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Pain Management Options for Seniors

With age comes wisdom. And in many cases, with age comes pain. An estimated 85% of seniors live with pain.

With age comes wisdom. And in many cases, with age comes pain. An estimated 85% of seniors live with pain. As our bodies age, our tendons and ligaments become less flexible, muscles get together, and injuries take longer to heal. It’s also more common to develop painful conditions, such as arthritis and shingles.

Though pain is invisible, it can be debilitating and interfere with your day-to-day life, including your ability to sleep, engage in hobbies, and enjoy life. 

In most cases, there is no “silver bullet” that works for everyone to eliminate pain. Finding the right pain relief is often a trial-and-error experience. It’s important to have options you can choose from to help reduce your pain and live as pain-free as possible. 

Pain Management Options for Seniors

There are several types of medications available to treat pain. While generally safe, there are potential side effects and risks. Seniors are at a higher risk of adverse drug events — serious side effects — due to physiological changes that take place in the body as we age. 

For example, when we get older, the gastrointestinal tract slows down, which may inhibit the absorption rate of some medications. A diminishing liver oxidation rate can lengthen the half-life of certain medications, and a natural decline in kidney function may increase the risk of medication-related toxicity in the body. 

It’s important to take medication as directed to avoid potential risks. Speak with your doctor before using any of these medications, particularly if you have any health conditions or are on prescription medications.

Acetaminophen

Relatively safe in older adults, this medication (Tylenol) reduces pain by acting on pain receptors in the brain. Acetaminophen is particularly effective at treating mild pain. Acetaminophen is metabolized by the liver, and should be avoided if you have a liver condition. Talk with your doctor before taking acetaminophen — they can tell you if it will negatively interact with any other medications you are currently taking.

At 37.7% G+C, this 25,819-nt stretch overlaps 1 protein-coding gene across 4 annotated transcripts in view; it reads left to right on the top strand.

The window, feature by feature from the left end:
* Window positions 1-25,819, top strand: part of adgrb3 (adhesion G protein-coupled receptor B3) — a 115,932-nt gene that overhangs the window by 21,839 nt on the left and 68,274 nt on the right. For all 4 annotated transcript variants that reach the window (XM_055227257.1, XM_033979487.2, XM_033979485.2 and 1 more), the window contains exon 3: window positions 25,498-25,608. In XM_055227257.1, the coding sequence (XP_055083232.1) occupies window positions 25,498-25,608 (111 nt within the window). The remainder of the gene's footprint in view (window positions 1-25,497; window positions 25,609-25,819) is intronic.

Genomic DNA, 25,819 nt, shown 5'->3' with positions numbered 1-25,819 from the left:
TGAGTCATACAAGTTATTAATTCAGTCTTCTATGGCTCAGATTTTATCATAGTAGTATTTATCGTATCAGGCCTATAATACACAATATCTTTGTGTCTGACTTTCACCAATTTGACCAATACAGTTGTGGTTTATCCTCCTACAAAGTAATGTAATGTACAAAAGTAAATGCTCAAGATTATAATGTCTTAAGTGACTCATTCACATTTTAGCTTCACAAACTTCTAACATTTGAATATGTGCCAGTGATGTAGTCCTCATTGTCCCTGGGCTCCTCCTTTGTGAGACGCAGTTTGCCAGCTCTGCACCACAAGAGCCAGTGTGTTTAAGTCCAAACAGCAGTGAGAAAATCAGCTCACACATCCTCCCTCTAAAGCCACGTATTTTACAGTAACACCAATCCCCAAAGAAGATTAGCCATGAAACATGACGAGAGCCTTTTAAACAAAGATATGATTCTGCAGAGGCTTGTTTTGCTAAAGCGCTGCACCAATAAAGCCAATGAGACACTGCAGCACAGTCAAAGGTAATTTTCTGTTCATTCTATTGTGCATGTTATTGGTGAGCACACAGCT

Nonsteroidal anti-inflammatory drugs (NSAIDs)

NSAIDs block the production of certain chemicals in the body that can cause pain and inflammation. Common NSAIDs include ibuprofen, aspirin, and naproxen. These are particularly effective at treating mild to moderate pain. However, NSAIDs do come with risks, particularly in older adults. GI bleeding and cardiovascular risks are common with long-term use of NSAIDs. If you have a kidney condition, you should not use NSAIDs at all. 

Opioids

Opioids are highly effective and are often prescribed to help manage chronic pain. However, they come with risks in older adults, even when taken as prescribed. In addition to the risk of addiction and potential drug interactions with any other medications you are taking, studies show an increased risk of falls and fractures associated with opioid use in older adults. 

Medical Marijuana

Over-the-counter and prescription pain medications often come with a host of unwanted side effects. Many seniors are seeking better treatment options and alternative approaches to managing their pain. Research shows that medical marijuana has become increasingly popular among seniors. In 2006, 0.4% of seniors used medical marijuana, and by 2018, 4.2% were using it for pain management. 

The cannabis plant contains chemicals called cannabinoids that help manage pain. The two major cannabinoids are:

  • Tetrahydrocannabinol (THC). This gives the ‘high’ feeling. In addition to being a mood booster, THC can help reduce pain. 
  • Cannabidiol (CBD). CBD has no psychoactive effects but can provide a number of therapeutic benefits, including pain relief and reduced inflammation. 

Though it’s commonly associated with smoking, cannabis is available in many forms, including oils, edibles, capsules, and topical creams. Medical marijuana is available for qualified patients in the state of Florida. 

If you’re considering using medical marijuana to manage your pain, talk with your doctor. They can inform you if it is safe to use, depending on your physical and mental health, and any medications you are taking. 

Most of the adverse effects associated with medical marijuana happen as a result of taking too much. If you’re a newbie to it or are not sure how much to use, the general guideline is to ‘start low and go slow.’ You can slowly increase your dosage until you find the right amount that helps reduce your pain with few side effects. 

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